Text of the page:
Beaucoup de cités ont employé le parler local dans leurs actes officiels, et les inscriptions en portent témoignage. Mais autre chose est un acte officiel destiné aux membres d’une étroite communauté, autre chose une œuvre littéraire qui s’adresse à une nation ou à une partie notable d’une nation. La langue des œuvres littéraires représente donc une sorte de moyenne entre plusieurs parlers locaux, ou le résultat de mélanges. [70]
I§72. A prototype of une langue commune, a Κοινή, was the Ionic dialect as spoken in the second half of the first millennium BCE. [71] But the constitution of what actually goes under the name Κοινή was more complicated, resulting from a whole series of dynamic historical processes: (1) the hegemony of the Achaemenid Empire over Ionian cities, (2) the growth of the so-called Athenian Empire, (3) the ascendancy of Macedonia in the Hellenistic world, (4) the conquests of Alexander the Great, and (5) the superimposition of the Roman Empire. The consequent social effects on the evolution of the Greek language have been masterfully outlined by Meillet. [72] The key to the prevalence of Attic through these processes is cultural prestige:
L’attique qui a servi de modèle n’a pas été le parler familier, qui n’avait pas de prestige particulier. C’est la langue des hommes cultivés, celle qu’employaient les philosophes, les orateurs, les poètes comiques, celle qu’admettait la cité dans ses décrets et ses inscriptions. L’action d’Athènes est due à la supériorité de sa civilisation; c’est la langue de cette civilisation qui s’est propagée au dehors. Les extensions de langue sont moins des extensions de langues vulgaires qu’on ne l’a longtemps enseigné. Dans le cas de l’attique, l’action a été exercée par la langue d’une aristocratie intellectuelle. [73]
I§73. The mixed Attic-Ionic basis of Κοινή is most clearly explained by Meillet:
Devant une telle extension, les caractères propres de la langue du petit pays qu’était l’Attique ne se maintiennent naturellement pas tous. De même que, plus anciennement, la langue commune des Ioniens d’Asie, la nouvelle κοινή est un idiome exempt de particularités locales singulières. Les hommes qui portaient avec eux l’attique n’étaient pour la plupart pas des {31|32} Athéniens. Les cours où l’on employait cette langue étaient superficiellement atticisées, non attiques. Et les pays ioniens ont fourni à l’hellénisme qui se généralisait le plus grand contingent des hommes pour qui le grec était une langue maternelle, une langue nationale. Trop proche de l’attique pour ne pas se mélanger aisément avec celui ci, l’ionien a contribué à éliminer de la κοινή les particularités spécifiquement attiques et à y introduire des termes ioniens que l’attique courant n’avait pas admis, mais dont plus d’un avait passé dans l’ancienne littérature: il se trouve ainsi que des mots employés par les tragiques et inconnus de la prose attique figurent dans la κοινή. La κοινή est ainsi de l’attique savant adopté et enseigné surtout par des Ioniens ou par d’autres Hellènes, et devenu langue de communication internationale pour toutes sortes d’étrangers. [74]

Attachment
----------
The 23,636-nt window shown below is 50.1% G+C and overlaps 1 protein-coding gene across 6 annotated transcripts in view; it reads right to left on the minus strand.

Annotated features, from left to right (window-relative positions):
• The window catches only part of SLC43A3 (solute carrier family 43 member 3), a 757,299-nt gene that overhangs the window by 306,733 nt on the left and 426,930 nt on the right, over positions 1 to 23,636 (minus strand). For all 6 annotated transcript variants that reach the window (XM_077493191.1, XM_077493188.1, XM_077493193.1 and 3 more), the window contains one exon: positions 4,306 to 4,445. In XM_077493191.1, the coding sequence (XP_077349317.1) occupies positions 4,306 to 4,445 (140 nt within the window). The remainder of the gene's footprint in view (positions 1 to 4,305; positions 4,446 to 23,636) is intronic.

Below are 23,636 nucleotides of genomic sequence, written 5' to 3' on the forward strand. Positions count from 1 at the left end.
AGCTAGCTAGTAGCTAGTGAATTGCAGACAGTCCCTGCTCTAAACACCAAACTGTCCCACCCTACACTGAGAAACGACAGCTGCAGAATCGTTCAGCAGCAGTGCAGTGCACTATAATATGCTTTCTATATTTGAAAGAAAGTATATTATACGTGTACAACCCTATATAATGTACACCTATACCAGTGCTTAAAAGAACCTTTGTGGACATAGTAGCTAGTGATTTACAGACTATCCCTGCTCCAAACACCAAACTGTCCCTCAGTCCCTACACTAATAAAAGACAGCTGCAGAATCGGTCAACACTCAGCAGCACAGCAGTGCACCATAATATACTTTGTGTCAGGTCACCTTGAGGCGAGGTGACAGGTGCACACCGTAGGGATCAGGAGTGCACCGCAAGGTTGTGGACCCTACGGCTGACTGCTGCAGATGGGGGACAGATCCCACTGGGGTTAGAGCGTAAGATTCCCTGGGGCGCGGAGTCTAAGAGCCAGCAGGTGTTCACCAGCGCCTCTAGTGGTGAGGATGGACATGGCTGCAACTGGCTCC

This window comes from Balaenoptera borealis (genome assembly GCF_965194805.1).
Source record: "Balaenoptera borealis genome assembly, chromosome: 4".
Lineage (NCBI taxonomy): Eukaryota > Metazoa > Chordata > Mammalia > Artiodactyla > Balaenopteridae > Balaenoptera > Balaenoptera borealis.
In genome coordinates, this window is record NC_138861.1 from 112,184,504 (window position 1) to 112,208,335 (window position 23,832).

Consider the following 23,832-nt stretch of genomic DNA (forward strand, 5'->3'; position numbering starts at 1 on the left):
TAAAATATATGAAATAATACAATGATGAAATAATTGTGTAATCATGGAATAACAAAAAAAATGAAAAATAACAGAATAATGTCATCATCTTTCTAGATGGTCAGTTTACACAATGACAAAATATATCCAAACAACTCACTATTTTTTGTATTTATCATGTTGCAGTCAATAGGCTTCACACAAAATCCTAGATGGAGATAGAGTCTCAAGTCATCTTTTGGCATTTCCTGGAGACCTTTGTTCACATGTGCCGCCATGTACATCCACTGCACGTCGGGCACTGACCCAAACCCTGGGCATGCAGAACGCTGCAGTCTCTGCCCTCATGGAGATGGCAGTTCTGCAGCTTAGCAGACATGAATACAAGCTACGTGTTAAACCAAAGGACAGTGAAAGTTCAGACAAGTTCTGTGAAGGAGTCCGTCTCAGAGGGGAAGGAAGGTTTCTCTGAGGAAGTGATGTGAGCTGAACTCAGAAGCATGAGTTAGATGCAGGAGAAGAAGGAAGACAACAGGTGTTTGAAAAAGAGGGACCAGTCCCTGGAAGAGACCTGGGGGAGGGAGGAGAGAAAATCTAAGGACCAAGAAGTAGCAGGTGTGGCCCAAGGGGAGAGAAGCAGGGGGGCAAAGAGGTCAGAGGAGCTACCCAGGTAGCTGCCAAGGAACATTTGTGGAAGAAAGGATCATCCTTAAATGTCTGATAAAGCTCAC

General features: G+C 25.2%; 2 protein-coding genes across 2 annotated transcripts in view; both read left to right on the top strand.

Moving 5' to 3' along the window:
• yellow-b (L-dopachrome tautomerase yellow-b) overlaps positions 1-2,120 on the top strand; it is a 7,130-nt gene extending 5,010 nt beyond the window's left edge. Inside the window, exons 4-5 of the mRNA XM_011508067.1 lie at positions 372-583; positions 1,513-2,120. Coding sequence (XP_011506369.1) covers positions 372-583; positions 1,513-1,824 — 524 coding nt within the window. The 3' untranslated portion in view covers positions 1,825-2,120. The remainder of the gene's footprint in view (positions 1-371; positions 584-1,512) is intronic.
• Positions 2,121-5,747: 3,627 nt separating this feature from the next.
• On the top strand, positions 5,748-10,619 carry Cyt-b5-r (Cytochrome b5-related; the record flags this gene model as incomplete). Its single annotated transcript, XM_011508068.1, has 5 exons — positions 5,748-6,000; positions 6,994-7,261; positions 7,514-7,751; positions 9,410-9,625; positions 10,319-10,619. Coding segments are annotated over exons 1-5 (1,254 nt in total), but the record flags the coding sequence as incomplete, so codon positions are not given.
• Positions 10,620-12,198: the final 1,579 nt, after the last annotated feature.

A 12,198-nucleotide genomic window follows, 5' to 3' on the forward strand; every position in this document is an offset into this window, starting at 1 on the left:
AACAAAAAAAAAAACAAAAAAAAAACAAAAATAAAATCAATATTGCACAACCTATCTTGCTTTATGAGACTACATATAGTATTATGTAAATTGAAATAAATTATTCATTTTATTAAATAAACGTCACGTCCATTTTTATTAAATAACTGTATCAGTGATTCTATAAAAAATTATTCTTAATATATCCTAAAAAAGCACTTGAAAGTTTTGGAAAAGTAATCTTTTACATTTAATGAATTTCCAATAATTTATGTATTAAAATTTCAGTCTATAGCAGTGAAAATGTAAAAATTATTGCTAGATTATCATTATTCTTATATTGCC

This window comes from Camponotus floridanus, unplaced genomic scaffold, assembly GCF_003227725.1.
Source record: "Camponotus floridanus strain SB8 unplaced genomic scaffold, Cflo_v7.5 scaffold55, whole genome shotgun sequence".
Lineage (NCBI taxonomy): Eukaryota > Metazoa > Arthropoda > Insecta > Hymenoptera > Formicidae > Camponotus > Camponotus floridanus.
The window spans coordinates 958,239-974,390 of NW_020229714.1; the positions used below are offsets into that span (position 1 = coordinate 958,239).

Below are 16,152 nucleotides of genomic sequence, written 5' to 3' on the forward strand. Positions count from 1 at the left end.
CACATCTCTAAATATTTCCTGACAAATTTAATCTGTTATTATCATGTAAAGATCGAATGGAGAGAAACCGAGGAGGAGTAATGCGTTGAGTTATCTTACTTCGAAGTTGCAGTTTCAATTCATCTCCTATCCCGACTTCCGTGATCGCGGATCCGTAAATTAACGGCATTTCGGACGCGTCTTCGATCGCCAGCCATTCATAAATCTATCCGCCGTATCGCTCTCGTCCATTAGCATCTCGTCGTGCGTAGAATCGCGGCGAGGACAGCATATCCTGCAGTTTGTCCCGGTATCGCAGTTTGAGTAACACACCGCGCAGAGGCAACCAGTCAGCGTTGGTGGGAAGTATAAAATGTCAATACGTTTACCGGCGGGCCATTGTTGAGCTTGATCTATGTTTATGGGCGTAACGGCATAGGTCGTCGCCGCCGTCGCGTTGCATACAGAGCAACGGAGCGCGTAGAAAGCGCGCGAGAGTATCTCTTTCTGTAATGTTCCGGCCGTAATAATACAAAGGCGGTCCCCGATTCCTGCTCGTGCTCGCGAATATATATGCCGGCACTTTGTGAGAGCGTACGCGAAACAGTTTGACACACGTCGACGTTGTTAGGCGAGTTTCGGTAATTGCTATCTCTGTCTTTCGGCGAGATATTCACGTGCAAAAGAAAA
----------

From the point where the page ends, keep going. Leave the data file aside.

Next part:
I§74. This formulation by Meillet is a tour de force in displaying an awareness that language operates on two levels: internally, it operates by way of grammatical rules (φύσει), while externally it operates by way of social convention (θέσει).
I§75. So, elements of natural language previously repressed in official Attic and Ionic come to the fore in Κοινή, but even here we see the persistence of a dynamic tension between la langue courante and la langue littéraire. [75]
I§76. Before we leave the topic of the Κοινή, I mention in passing the hypothetical model of a Κοινή par excellence, the Common Greek that linguists attempt to reconstruct by pushing their reconstructions of attested phases of Greek as far back in time as possible. From the standpoint of nineteenth-century linguistic science, mention of this hypothetical stage of Greek, Common Greek, should have appeared first in this book, since the methodological point of departure for the study of any Indo-European language is deemed to be the prototypical form of that language. My emphasis on current trends in the study of Greek, however, has given me the excuse to avoid such a beginning for this book. Current progress in the study of the Greek language depends primarily on continuing refinements of perspectives on the actual linguistic material available. That, in essence, is the contribution of philologie to grammaire comparée. [76] {32|33}


[ back ] 1. Saussure 1916:117.